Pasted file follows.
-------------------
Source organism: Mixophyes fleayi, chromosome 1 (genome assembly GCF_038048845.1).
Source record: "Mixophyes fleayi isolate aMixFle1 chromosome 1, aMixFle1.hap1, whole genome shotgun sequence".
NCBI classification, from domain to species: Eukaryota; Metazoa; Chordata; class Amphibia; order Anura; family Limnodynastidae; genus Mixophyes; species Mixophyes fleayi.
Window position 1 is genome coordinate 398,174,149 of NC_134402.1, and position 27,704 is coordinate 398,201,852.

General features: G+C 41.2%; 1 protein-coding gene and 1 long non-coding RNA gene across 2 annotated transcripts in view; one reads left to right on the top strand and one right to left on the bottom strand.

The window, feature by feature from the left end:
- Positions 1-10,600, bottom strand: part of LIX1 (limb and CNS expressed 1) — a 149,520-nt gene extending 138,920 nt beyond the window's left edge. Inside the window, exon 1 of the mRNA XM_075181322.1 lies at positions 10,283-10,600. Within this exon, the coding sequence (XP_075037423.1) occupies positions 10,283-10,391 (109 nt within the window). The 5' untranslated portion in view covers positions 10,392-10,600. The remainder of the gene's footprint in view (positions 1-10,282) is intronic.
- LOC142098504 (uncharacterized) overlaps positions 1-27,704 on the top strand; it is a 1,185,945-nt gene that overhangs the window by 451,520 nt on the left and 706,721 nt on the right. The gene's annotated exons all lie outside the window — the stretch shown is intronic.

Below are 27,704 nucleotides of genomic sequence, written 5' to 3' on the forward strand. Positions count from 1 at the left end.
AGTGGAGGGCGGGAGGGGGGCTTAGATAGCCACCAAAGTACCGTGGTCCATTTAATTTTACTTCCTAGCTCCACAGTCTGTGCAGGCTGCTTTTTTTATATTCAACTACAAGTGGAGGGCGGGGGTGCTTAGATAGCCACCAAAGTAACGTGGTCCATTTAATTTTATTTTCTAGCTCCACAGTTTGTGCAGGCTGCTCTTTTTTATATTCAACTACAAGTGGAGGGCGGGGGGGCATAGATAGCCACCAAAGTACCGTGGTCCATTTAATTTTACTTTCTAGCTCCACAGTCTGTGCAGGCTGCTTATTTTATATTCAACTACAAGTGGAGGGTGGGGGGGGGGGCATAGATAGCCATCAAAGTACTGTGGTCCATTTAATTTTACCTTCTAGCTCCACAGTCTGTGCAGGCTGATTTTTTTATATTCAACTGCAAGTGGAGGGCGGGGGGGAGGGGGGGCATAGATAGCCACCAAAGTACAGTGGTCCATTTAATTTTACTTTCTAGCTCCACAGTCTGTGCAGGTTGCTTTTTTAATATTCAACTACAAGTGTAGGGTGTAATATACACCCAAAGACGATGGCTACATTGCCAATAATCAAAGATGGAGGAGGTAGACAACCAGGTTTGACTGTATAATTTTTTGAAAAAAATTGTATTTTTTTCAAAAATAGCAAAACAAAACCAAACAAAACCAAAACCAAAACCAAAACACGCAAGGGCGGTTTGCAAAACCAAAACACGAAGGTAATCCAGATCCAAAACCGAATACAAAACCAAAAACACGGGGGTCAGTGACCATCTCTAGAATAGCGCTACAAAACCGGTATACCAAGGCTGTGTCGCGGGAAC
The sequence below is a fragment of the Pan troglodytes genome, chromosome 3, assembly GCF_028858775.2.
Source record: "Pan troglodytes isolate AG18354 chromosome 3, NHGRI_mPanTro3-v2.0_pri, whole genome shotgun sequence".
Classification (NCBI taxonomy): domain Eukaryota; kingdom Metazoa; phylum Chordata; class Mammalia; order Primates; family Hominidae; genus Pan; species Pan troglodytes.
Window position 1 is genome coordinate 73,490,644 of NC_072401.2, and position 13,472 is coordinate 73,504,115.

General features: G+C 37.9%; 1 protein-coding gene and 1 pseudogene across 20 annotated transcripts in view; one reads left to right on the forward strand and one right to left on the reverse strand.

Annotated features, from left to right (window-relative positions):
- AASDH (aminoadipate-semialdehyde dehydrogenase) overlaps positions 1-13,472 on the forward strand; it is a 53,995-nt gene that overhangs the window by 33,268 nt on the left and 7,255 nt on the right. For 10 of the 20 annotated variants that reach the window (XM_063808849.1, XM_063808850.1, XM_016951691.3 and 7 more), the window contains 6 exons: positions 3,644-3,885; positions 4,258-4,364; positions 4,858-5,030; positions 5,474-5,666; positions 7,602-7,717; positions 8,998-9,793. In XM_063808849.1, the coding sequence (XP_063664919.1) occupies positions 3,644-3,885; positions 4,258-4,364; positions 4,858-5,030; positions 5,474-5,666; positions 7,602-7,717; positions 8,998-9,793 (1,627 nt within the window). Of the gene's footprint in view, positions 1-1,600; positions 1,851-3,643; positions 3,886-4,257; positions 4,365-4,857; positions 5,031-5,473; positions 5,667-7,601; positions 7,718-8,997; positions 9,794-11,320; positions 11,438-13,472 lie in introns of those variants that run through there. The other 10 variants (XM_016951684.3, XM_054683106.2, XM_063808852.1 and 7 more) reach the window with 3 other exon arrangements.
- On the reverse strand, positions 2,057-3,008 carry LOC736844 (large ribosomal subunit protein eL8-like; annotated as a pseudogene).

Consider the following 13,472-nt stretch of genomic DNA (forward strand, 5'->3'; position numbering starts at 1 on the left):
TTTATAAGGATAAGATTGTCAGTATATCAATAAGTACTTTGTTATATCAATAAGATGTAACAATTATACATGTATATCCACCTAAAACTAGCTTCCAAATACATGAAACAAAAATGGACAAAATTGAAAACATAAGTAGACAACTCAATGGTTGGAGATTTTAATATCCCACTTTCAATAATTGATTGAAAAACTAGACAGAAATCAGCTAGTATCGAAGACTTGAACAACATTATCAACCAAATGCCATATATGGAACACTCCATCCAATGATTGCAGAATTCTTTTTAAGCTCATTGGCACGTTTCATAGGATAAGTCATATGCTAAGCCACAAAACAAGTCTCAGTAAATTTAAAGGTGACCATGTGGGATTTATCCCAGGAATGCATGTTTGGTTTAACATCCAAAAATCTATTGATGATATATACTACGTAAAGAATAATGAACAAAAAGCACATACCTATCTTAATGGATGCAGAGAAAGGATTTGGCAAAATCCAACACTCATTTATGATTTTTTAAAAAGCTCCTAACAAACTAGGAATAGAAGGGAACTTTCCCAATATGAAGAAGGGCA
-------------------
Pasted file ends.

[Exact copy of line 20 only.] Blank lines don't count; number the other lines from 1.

TTTATAAGGATAAGATTGTCAGTATATCAATAAGTACTTTGTTATATCAATAAGATGTAACAATTATACATGTATATCCACCTAAAACTAGCTTCCAAATACATGAAACAAAAATGGACAAAATTGAAAACATAAGTAGACAACTCAATGGTTGGAGATTTTAATATCCCACTTTCAATAATTGATTGAAAAACTAGACAGAAATCAGCTAGTATCGAAGACTTGAACAACATTATCAACCAAATGCCATATATGGAACACTCCATCCAATGATTGCAGAATTCTTTTTAAGCTCATTGGCACGTTTCATAGGATAAGTCATATGCTAAGCCACAAAACAAGTCTCAGTAAATTTAAAGGTGACCATGTGGGATTTATCCCAGGAATGCATGTTTGGTTTAACATCCAAAAATCTATTGATGATATATACTACGTAAAGAATAATGAACAAAAAGCACATACCTATCTTAATGGATGCAGAGAAAGGATTTGGCAAAATCCAACACTCATTTATGATTTTTTAAAAAGCTCCTAACAAACTAGGAATAGAAGGGAACTTTCCCAATATGAAGAAGGGCA